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Divided We Stand? : Multiculturalism is tearing apart America, say 2 authors who want a return to unifying values. Not everyone agrees.

April 13, 1993|BOB SIPCHEN | TIMES STAFF WRITER

Out of context, it sounds like a reactionary war whoop from the film "Falling Down": "White guilt can be pushed too far."

But it's not Michael Douglas as a fed-up-with-multicultural-confusion nutcase spouting that line. It's Arthur Schlesinger, quintessential liberal, in a 1992 book whose title echoes a growing concern in some circles: "The Disuniting of America."

In a similar book from what may prove a budding genre, Time magazine critic Robert Hughes worries about "the politics of ideology that for the last 20 years has weakened and in some areas broken the traditional American genius for consensus. . . ."

"There never was a core America in which everyone looked the same, spoke the same language, worshiped the same gods and believed the same things," the "classic liberal with some conservative tendencies" writes in "Culture of Complaint--the Fraying of America."

For the Record
Los Angeles Times Wednesday April 14, 1993 Home Edition View Part E Page 3 Column 3 View Desk 1 inches; 26 words Type of Material: Correction
Mistaken identification--Remarks attributed to Patrick Buchanan in Tuesday's article "Divided We Stand?" were actually made in a letter circulated by evangelist Pat Robertson.

But there was, he and Schlesinger assert, a common culture or creed that bound the country's disparate groups.

Now, with Serbs and Croats tearing each other to shreds, the former Soviet empire disintegrating into ethnic enclaves and Los Angeles seemingly intent on mimicking the new world disorder, other thinkers have sworn their allegiance to what might be termed the tribe of E Pluribus Unum-- "one composed of many."

Without necessarily knowing what their like-thinking cohorts are up to, they're stepping in to defend Western civilization, denounce ethnic nationalism and deplore the alleged breakdown of critical thinking skills that has allowed the rise of "political correctness" and assaults on what they see as America's unifying values.

It's time, they say, for America's hodgepodge of ethnic, gender and ideological interest groups to weave themselves back into the national fabric.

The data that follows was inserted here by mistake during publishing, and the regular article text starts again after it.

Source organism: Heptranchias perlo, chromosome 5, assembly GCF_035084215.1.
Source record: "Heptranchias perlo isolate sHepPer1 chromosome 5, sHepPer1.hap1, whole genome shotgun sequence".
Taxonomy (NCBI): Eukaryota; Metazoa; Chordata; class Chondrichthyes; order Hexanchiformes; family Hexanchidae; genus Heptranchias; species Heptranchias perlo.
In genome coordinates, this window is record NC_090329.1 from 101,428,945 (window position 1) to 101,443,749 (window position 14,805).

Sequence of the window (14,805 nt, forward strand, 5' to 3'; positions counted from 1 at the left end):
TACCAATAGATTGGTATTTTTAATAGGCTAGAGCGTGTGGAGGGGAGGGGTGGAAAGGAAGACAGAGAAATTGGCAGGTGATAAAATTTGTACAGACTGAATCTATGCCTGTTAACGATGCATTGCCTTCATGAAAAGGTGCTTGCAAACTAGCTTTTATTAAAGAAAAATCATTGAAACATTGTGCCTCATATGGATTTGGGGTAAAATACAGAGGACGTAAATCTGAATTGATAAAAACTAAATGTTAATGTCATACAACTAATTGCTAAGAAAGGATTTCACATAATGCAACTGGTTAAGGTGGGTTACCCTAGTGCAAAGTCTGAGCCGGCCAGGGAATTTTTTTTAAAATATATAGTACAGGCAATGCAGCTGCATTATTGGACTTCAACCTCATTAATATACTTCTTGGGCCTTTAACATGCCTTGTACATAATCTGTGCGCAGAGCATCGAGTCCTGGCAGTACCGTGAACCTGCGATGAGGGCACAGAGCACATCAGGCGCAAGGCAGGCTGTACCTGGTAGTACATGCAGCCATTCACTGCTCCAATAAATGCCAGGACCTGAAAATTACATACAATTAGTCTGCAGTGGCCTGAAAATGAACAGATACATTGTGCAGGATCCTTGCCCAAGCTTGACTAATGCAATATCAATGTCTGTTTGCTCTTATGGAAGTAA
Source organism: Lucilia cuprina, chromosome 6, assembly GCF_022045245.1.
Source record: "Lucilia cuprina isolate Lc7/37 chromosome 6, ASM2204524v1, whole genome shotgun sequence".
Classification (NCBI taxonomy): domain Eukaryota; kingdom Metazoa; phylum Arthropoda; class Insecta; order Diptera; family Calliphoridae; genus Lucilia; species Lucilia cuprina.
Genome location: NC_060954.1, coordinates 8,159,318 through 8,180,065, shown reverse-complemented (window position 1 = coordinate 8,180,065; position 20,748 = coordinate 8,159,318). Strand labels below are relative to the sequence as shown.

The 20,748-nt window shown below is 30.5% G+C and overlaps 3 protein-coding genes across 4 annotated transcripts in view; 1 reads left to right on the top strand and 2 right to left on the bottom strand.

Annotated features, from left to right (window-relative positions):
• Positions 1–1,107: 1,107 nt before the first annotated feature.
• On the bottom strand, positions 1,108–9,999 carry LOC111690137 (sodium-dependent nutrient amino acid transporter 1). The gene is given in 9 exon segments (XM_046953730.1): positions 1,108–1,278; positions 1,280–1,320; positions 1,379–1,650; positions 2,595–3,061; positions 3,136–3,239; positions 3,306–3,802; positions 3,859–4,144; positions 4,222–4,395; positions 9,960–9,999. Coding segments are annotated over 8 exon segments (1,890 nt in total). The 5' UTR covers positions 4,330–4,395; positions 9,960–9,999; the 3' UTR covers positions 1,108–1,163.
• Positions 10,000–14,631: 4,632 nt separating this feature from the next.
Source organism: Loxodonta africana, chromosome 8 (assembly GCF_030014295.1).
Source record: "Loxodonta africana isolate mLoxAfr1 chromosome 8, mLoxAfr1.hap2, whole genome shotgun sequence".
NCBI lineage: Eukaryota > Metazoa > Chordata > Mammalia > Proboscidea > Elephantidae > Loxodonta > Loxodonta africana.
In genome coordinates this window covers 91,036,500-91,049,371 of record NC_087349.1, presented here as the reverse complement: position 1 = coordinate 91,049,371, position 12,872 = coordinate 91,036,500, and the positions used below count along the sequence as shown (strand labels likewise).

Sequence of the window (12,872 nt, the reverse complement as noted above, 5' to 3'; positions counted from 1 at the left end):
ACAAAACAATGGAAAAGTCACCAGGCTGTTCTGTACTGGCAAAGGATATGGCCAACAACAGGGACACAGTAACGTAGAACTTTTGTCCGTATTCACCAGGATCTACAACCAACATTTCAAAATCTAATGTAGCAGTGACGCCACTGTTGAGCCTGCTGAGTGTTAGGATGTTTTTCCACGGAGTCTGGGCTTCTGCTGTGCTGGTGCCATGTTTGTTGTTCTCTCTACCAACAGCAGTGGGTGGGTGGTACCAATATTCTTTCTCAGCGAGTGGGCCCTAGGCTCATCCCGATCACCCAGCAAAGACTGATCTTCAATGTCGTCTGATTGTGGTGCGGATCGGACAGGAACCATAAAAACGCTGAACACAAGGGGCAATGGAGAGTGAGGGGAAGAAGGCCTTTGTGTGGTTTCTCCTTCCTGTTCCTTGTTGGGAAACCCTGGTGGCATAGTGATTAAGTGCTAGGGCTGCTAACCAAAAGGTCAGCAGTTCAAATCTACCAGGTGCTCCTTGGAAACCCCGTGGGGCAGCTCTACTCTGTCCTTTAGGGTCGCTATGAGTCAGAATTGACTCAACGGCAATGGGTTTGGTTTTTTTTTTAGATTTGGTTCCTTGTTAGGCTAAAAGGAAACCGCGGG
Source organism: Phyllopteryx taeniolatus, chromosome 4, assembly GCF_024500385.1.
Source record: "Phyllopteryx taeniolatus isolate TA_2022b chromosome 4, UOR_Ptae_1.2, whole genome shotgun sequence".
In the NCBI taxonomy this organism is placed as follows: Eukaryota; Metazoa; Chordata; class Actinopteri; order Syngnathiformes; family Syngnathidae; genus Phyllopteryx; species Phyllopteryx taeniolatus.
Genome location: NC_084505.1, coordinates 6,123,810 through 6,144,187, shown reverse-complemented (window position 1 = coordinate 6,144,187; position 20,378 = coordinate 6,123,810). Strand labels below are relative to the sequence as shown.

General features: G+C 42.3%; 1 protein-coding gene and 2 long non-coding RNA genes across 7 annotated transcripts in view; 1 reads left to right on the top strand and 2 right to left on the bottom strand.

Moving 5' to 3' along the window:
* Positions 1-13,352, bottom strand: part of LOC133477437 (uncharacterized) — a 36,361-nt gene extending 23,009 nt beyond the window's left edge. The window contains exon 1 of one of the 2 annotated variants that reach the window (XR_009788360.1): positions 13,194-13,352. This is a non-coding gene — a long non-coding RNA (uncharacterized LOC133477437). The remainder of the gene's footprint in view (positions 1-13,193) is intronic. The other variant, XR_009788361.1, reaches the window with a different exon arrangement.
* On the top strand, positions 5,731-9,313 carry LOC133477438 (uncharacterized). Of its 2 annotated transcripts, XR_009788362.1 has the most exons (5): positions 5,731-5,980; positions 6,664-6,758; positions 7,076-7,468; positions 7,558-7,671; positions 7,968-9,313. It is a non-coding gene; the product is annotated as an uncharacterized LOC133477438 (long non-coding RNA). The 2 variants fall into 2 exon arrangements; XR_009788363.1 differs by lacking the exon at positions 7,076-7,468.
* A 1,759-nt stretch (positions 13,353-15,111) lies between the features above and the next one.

Those who suggest otherwise, Hughes says, "cannot know what demons they are frivolously invoking." There's a problem, though.

The very people the Unum folk seek to engage, shrug off their views as the weak self-assurances of an embattled elite.

"These are academic fascists and liars," declares John H. Clarke, professor emeritus of Africana studies at New York's Hunter College and a target of the withering critiques that Schlesinger, Hughes and others have leveled against Afrocentrists' view of history.

"This nation, in spite of what it says to the world," Clarke says, "was founded as a haven for free white Protestant males, middle-class and up, who agree with the prevailing middle-class status quo. Everyone else in this country who thinks they're going to get democracy is kidding themselves."

*

It doesn't take a Schlesinger to tell folks that the comfortable old norms have been unraveling fast: Feminists and other "marginalized" critics rail against a literary canon that focuses on the thoughts of "dead white men." Multicultural activists flay the traditional image of Christopher Columbus. Lesbian separatists isolate themselves from the "dominant culture," while some African Americans argue that only a person of similar heritage can direct a movie about Malcolm X--and then the man who does so requests that only journalists of his skin color interview him.

"It's a black thing," supporters say.

Conservative-Americans began yowling their protests about all this long ago.

But now moderate-Americans and centrist-Americans and even a few left-of-centrist-Americans have joined in.

Last year Lewis Lapham, editor of Harper's magazine, lamented the trend toward identification by hyphen. This "subordination of the noun to the adjective," he said, "makes a mockery of both the American premise and the democratic spirit."

George Washington University professor Amitai Etzioni, whose "Spirit of Community" just arrived in bookstores with a chapter on "the limits of multiculturalism," says it was last year's Los Angeles riots that spurred many to lend their voices to the cacophony.

"What happened in Los Angeles," he says, "was like a hanging. "It focused our minds."

*

The most prominent--and predictable--front in the conflict has been dubbed the "political correctness" debate. Here, people whom Hughes accuses of the "priggishness of the Puritan marm . . . seeking nits to pick" attack as racist phrases such as "a chink in his armor."

On a broader level, the Unum tribe says, PC reflects a dangerous retreat from clear thinking about the nature of American culture--and the way students are taught about their common culture.

One incident has been discussed so often as to assume the quality of anti-PC folklore. It pops up again in Schlesinger's book:

There was, it seems, a student at the University of Pennsylvania who mentioned her "deep regard for the individual" in memorandum.

Back came a note from a college administrator, with the word individual circled.

"This is a red-flag phrase today, which is considered by many to be racist," he wrote. "Arguments that champion the individual over the group ultimately privileges (sic) the 'individuals' belonging to the largest or dominant group."

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